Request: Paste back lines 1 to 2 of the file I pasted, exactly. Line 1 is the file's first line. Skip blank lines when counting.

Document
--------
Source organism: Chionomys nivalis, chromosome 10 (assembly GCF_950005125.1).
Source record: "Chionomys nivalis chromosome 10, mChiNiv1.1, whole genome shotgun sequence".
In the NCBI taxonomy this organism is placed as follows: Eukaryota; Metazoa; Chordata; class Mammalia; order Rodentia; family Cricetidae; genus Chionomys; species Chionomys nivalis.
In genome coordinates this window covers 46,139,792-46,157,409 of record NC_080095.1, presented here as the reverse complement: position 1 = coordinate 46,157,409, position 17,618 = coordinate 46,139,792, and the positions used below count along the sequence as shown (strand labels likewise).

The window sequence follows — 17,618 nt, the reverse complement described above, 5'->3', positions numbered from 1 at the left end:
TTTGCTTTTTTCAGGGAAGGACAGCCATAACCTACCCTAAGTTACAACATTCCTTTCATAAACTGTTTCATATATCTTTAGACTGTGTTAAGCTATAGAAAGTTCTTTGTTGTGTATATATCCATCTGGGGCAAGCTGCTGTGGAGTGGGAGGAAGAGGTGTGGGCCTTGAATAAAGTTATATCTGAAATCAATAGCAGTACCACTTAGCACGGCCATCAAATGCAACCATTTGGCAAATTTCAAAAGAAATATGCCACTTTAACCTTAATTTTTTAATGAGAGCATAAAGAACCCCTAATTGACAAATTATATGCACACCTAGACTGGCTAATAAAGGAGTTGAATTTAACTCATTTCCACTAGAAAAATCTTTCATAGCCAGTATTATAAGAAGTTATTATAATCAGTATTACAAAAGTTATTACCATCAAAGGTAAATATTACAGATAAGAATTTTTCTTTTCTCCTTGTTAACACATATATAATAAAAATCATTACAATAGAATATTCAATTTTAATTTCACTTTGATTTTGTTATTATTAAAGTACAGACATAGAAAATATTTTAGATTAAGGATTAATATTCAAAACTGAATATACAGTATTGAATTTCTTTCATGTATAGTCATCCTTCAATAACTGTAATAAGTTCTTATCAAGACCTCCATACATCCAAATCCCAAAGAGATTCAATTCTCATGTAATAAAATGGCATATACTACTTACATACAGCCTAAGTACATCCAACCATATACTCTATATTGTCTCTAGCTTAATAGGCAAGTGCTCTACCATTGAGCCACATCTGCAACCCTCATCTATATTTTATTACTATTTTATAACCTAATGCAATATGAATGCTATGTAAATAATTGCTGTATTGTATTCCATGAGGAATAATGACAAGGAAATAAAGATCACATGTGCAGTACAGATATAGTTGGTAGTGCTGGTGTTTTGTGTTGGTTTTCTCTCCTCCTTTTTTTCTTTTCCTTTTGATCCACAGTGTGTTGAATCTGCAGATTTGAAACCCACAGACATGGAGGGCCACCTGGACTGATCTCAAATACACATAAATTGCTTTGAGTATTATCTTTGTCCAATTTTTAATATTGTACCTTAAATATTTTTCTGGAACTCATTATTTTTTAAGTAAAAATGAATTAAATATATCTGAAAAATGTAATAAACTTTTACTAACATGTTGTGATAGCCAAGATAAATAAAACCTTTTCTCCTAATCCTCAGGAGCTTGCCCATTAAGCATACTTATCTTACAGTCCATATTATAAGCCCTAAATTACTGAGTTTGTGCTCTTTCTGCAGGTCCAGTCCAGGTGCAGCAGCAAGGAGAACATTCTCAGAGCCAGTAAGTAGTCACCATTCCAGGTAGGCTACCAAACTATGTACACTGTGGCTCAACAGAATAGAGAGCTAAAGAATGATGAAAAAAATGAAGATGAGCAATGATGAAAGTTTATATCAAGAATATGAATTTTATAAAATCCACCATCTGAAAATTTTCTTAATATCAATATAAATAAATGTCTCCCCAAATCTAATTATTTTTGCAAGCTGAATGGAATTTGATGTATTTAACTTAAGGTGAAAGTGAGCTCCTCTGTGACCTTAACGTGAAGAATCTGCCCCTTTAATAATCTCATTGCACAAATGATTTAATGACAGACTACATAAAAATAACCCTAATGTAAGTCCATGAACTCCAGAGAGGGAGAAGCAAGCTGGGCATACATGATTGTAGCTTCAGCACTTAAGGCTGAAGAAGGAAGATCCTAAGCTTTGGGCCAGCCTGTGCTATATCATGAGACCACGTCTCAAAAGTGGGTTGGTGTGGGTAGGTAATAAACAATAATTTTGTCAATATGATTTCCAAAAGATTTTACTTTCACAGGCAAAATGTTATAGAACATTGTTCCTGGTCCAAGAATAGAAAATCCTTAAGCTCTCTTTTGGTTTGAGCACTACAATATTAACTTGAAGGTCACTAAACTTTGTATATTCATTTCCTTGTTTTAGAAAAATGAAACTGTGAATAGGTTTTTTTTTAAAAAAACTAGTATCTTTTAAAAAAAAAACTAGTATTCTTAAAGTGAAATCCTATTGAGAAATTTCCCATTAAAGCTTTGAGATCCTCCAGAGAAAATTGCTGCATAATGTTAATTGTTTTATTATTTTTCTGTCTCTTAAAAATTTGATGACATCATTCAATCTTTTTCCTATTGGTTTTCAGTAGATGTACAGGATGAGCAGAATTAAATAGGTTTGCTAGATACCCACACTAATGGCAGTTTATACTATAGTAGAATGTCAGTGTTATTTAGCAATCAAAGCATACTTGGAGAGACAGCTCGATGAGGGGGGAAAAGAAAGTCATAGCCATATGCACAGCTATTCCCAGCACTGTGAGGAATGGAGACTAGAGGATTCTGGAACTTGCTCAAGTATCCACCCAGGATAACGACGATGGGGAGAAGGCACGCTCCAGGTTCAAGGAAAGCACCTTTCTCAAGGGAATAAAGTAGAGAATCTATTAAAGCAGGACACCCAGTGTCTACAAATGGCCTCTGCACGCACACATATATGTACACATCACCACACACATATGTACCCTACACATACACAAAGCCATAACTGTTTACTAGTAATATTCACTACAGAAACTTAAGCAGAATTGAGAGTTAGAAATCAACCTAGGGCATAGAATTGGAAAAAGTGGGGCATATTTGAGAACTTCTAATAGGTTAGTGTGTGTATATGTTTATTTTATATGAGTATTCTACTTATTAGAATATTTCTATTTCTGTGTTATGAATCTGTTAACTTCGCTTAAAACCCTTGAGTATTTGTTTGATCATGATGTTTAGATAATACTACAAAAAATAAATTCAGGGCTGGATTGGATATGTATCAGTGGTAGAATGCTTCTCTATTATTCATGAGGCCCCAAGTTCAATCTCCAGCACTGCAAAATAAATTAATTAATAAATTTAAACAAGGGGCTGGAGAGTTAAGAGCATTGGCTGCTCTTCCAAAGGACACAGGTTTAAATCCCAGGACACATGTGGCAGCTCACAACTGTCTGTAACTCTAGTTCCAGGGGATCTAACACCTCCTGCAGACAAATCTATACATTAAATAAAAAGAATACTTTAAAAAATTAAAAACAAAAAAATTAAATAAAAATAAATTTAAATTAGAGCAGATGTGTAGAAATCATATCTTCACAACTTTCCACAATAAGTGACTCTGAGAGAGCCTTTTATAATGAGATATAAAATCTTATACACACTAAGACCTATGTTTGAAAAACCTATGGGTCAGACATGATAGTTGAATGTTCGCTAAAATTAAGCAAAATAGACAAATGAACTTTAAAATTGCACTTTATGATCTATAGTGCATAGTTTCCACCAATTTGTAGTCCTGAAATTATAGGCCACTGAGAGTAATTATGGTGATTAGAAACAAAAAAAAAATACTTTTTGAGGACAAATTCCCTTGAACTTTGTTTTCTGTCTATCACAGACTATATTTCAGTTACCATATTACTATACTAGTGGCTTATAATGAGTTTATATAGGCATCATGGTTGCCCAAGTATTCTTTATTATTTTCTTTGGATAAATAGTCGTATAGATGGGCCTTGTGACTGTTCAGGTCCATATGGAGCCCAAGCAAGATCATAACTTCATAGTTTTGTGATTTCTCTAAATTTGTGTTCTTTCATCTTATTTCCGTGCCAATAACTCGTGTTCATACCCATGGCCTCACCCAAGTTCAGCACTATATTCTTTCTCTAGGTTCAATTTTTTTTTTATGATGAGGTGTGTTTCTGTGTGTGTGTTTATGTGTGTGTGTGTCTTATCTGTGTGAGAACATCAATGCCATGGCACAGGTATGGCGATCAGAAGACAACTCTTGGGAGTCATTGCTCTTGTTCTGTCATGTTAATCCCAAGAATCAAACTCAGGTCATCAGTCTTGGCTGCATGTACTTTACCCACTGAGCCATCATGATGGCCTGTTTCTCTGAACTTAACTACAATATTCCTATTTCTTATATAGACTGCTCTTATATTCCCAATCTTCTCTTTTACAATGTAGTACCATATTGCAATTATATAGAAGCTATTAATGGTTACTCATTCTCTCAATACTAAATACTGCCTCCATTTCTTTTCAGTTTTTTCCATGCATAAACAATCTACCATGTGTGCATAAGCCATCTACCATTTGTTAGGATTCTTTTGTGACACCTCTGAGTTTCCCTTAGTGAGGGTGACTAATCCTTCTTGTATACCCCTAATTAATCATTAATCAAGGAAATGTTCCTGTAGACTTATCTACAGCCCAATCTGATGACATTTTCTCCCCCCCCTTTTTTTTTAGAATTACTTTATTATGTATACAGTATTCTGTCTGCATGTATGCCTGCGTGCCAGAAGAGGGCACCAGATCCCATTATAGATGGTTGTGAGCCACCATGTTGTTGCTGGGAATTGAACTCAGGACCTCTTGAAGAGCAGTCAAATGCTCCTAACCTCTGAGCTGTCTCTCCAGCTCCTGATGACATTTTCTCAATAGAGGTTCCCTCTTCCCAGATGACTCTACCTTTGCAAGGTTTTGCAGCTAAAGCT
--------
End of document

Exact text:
Source organism: Chionomys nivalis, chromosome 10 (assembly GCF_950005125.1).
Source record: "Chionomys nivalis chromosome 10, mChiNiv1.1, whole genome shotgun sequence".